Phil Jackson is one cocky son of a bitch.
Wait. Put down the pitchforks and extinguish the torches. I mean that in the best way possible. Please, allow me to explain.
To succeed in athletics, particularly on a very high level, there's a certain amount of arrogance that is necessary. You have to believe you are the best and be able to visualize your on the court (or field) dominance before it ever becomes a reality.
The greats have always had that oversized chip on their shoulder. Jordan, Bird, Kobe, Lebron -- all nice guys in their own right, but on the court, they all have had reputations for being demanding teammates who accepted nothing less than perfection and physical sacrifice from their respective colleagues on the floor.
Coaches aren't that different.
Teams and players feed off their coaches. If the coach is calm and confident, most of the time, the team will be able to morph into that image and use that confidence to help achieve their goals.
Don't get it twisted. Confidence doesn't make up for a lack of talent, but when you add the two things together, you have a scary combination capable of conquering giants and winning championship trophies.
Phil Jackson has always had that extra "oomph." He's a genius with x's and o's, but his legacy has always been more than that. He has a kind of swagger that is infectious.
In an interview in 1996, Jackson said:
"I think the most important thing about coaching is that you have to have a sense of confidence about what you're doing. You have to be a salesman and you have to get your players, particularly your leaders, to believe in what you're trying to accomplish on the basketball floor."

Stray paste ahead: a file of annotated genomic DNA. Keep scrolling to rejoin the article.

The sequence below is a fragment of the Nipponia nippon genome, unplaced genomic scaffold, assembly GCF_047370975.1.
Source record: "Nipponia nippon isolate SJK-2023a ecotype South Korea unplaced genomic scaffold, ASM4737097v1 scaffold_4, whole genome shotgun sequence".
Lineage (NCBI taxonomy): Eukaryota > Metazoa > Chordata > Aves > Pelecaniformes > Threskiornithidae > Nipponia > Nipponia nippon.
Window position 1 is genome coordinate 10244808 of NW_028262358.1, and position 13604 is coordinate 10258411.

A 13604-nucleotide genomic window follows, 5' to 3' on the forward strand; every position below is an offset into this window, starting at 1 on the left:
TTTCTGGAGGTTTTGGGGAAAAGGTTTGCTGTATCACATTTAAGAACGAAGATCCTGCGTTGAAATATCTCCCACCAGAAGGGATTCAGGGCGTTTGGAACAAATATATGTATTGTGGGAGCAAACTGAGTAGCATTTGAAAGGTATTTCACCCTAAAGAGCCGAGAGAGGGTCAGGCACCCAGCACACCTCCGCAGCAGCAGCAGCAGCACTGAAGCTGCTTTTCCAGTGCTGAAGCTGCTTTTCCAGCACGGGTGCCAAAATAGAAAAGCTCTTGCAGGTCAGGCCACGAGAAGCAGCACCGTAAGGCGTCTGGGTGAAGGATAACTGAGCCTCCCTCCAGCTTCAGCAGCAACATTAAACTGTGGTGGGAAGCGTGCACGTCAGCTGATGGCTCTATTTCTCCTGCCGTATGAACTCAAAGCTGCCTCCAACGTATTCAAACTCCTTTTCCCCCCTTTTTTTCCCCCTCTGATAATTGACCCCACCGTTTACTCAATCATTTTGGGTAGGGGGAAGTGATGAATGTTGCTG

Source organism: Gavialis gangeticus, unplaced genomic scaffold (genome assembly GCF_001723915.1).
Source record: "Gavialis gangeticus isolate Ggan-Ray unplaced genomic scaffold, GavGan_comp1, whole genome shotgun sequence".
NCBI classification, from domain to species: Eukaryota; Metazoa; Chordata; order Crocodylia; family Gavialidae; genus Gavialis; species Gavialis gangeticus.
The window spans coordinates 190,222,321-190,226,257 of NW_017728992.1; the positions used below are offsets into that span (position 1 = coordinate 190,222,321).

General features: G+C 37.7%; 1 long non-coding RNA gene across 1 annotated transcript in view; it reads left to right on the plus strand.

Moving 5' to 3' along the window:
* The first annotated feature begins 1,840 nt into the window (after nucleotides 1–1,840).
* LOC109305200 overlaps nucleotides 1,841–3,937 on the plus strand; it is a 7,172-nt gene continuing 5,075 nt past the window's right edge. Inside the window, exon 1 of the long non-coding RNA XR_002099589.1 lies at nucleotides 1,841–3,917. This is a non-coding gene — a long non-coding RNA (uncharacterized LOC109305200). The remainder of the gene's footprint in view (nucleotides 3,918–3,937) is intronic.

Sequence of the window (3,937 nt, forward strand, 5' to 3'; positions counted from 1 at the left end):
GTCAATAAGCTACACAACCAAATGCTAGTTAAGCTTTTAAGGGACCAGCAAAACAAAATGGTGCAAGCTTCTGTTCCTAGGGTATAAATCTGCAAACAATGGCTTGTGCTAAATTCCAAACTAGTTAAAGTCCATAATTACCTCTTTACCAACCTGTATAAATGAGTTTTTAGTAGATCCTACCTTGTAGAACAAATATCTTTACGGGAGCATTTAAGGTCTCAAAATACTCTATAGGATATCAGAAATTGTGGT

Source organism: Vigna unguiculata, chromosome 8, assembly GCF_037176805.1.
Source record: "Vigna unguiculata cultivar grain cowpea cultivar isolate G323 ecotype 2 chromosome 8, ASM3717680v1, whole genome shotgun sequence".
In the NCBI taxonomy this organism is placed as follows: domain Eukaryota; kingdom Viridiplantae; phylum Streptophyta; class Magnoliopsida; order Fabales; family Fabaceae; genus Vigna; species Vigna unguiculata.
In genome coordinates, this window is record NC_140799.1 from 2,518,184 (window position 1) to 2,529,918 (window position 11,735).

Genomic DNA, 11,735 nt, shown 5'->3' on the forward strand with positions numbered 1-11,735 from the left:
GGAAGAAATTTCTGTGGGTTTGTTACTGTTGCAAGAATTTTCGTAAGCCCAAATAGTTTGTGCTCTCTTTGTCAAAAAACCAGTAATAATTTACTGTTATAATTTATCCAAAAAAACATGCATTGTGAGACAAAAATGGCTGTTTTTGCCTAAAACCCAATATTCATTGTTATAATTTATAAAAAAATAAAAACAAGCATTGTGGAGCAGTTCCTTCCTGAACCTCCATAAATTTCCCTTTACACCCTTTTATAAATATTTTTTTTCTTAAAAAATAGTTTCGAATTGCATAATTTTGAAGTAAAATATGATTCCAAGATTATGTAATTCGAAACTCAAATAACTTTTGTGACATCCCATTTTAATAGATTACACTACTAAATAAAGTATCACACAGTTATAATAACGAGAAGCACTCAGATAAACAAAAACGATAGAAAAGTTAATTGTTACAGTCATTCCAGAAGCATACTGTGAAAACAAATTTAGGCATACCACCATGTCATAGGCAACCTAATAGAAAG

In The Last Season, Jackson also said:
"I thrive on challenges, and there is no more imposing challenge for someone in my profession than winning an NBA title."
So, as a 67-year old man, where does "The Zen Master" find that challenge that used to be what fueled his engine? And do we really believe that a man who made his living by shaping men, molding minds and winning championships isn't haunted every day by the fact that his last on court experience was on the wrong side of a 4-0 sweep by the Dallas Mavericks in the 2011 NBA Western Conference Semifinals?
Sure, the guy has enough accomplishments to wash away that hurt and then some, but the sour taste absolutely has to linger in his mouth.
It bothers him. It absolutely has to. Quite frankly, it would be disappointing if it didn't.
Will Jackson be remembered as one of the greatest coaches in NBA history, regardless of what happens with this year's Los Angeles Lakers team? Absolutely. But if Phil's phone rings this weekend, and he's offered the opportunity to coach all-stars Dwight Howard, Steve Nash, Pau Gasol and Kobe Bryant, along with former all-star Metta World Peace -- all at the same time -- I believe he'll say yes.
He has to say yes.
It's the opportunity to go out on top, to wash the sour taste out of his mouth, and to remind everyone, once and for all, that Phil Jackson isn't just in the conversation for being the greatest NBA coach of all time, he's the introduction, the main topic of discourse and the summary.
The rest is ancillary. Forget about this talk of whether or not Jackson will be able to teach a fairly new group his triangle offense on the fly. Cast off the idea that he won't be able to make it work with this many rock-star egos.
He's done it before. He'll do it again.
Believe me...he will do it again.